Kwadwo Poku. The Six foot, One inch New York City Football Club cult hero. Last year he burst on to the Major League Soccer scene with his flashy footwork, eye catching performances, and lovable personality.
Poku’s story is a fascinating one originating in Kumasi, a city of about two million people in central Ghana. He began his soccer career there, at a club called Asante Kotoko SC. In late 2010, Poku moved to the US and finally landed with NPSL side Georgia Revolution, where he led the team in goals and assists.
Eventually, he was noticed by Eric Wynalda, then technical director of the now defunct Atlanta Silverbacks in the NASL. He began playing for the Silverbacks in 2014 and soon became one of Wynalda’s favorite players. Wynalda said Poku was one of the best NASL players and might even be of higher quality than the MLS.
In January 2015, Poku ended up moving to NYCFC after they acquired Poku’s MLS rights from Seattle Sounders FC in exchange for a 2017 SuperDraft pick. Poku appeared 27 times for NYCFC under Jason Kreis, mostly as an impact sub. He scored four goals and had seven assists in less than 1000 minutes. Kreis still had many criticisms for Poku. Kreis felt Poku was unmotivated, drifted too much in games, and wasn’t committed enough.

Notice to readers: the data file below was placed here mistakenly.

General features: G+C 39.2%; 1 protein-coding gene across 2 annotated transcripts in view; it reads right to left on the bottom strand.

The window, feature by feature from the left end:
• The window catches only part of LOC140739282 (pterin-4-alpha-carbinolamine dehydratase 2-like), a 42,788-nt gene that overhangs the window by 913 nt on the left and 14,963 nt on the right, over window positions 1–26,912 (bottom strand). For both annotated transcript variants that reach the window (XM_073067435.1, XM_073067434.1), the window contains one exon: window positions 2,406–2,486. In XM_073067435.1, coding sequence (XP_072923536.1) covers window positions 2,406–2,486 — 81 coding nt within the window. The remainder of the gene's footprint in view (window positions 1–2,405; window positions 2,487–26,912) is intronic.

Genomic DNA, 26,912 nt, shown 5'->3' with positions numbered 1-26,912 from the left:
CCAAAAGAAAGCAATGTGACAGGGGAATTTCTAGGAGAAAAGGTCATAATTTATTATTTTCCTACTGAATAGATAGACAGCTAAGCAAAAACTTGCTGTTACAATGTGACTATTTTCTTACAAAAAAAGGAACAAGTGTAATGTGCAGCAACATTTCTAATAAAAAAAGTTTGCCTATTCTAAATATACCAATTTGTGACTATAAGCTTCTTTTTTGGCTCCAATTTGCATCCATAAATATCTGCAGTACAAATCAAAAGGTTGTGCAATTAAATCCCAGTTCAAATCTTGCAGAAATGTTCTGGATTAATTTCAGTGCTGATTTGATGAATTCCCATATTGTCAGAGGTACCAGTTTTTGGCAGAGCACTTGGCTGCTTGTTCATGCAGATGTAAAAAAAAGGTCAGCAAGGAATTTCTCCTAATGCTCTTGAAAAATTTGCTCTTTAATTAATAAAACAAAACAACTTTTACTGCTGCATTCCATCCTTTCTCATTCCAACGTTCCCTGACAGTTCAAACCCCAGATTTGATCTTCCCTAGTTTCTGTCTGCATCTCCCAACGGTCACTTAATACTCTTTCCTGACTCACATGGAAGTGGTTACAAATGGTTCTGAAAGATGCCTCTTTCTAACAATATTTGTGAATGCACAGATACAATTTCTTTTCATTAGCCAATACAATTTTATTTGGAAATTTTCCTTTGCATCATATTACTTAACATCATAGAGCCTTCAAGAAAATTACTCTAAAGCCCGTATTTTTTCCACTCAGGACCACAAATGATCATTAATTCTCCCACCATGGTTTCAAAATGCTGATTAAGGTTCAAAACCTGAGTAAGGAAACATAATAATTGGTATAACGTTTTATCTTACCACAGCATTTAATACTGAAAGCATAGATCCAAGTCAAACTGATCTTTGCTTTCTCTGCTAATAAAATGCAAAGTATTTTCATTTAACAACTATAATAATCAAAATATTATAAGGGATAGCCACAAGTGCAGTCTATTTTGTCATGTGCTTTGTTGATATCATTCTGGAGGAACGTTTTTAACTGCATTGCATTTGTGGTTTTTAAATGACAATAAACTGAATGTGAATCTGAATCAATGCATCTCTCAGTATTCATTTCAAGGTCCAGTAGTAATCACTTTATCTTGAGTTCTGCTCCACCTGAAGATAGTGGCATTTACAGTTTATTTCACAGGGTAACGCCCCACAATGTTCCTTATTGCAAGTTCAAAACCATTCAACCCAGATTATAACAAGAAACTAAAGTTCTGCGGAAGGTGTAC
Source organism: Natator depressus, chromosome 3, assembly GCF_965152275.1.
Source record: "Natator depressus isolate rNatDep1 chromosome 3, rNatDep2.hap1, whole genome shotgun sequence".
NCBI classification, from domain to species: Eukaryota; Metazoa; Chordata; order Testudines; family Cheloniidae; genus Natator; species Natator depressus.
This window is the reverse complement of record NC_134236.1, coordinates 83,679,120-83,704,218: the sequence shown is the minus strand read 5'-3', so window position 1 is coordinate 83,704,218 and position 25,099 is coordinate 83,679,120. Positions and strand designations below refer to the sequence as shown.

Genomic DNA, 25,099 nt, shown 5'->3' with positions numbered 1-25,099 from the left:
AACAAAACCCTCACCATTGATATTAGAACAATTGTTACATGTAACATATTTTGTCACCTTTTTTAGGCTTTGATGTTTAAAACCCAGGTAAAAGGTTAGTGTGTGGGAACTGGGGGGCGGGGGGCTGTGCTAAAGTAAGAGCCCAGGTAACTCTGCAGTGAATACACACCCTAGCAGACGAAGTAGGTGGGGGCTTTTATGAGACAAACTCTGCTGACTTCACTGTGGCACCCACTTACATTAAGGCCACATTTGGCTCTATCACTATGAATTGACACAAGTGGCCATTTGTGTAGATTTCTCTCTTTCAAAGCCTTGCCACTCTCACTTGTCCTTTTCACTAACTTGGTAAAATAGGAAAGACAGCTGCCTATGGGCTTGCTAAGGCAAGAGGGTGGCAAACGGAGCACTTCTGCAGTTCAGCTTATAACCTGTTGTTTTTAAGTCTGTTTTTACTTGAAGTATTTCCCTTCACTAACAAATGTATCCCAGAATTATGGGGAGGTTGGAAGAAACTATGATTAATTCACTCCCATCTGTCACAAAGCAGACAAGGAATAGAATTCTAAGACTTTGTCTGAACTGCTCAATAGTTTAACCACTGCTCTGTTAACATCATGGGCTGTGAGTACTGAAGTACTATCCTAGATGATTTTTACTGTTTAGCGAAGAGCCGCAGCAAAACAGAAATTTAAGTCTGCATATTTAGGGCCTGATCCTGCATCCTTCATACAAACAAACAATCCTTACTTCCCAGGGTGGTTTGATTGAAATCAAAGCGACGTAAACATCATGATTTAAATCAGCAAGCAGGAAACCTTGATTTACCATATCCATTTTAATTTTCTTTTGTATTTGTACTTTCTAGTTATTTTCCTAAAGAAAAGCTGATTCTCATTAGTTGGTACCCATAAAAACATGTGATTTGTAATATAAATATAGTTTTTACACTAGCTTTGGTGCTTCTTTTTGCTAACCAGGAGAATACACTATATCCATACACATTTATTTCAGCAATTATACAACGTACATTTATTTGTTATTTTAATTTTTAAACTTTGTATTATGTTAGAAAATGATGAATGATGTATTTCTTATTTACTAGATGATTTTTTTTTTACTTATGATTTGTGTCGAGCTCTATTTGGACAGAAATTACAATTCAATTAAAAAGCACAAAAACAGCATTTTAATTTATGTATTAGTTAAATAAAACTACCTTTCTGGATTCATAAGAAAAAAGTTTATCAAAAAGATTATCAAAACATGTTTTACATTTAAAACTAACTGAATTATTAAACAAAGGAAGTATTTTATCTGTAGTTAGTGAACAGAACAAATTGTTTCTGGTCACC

Although things looked optimistic when NYCFC switched managers to Patrick Vieira, Poku failed to earn his trust and only played seven times so far this year. Vieira felt Poku didn’t try hard enough in training or stand out. Still, Poku figured to fit into NYCFC’s long-term plans because they have three midfielders over the age of 30. Poku continued to ride the bench and on June 26, 2016 it was leaked he was sold to Miami FC, of the NASL, for $750,000. NYCFC would receive $500,000 in allocation money.
This season has been filled with ups and downs not only for Poku but also for NYCFC. He was the team’s best player in its loss to the New York Cosmos in the U.S. Open Cup. But, he has also been invisible in some games. This year he only had one goal in seven appearances, and only played 268 minutes.
One could assume this was just too good an offer to pass up. To receive that much money for your fifth or sixth string midfielder is an opportunity that doesn’t come up often in the MLS. Especially in a league with such a small budget having that extra half a million in allocation money can really help NYCFC bolster areas where it isn’t as deep, like center back and center forward.
That doesn’t mean that Poku leaving NYCFC is a bad ending to his time with the team. His story is one of trials and tribulations. This is one reason why NYCFC fans love him so much. He also possessed that killer final move that reminds fans why they love the sport.
Though I know he will great things in Miami, NYCFC fans are eternally grateful for all the excitement you gave us. You will always be an NYCFC player. Thank you for all you have done.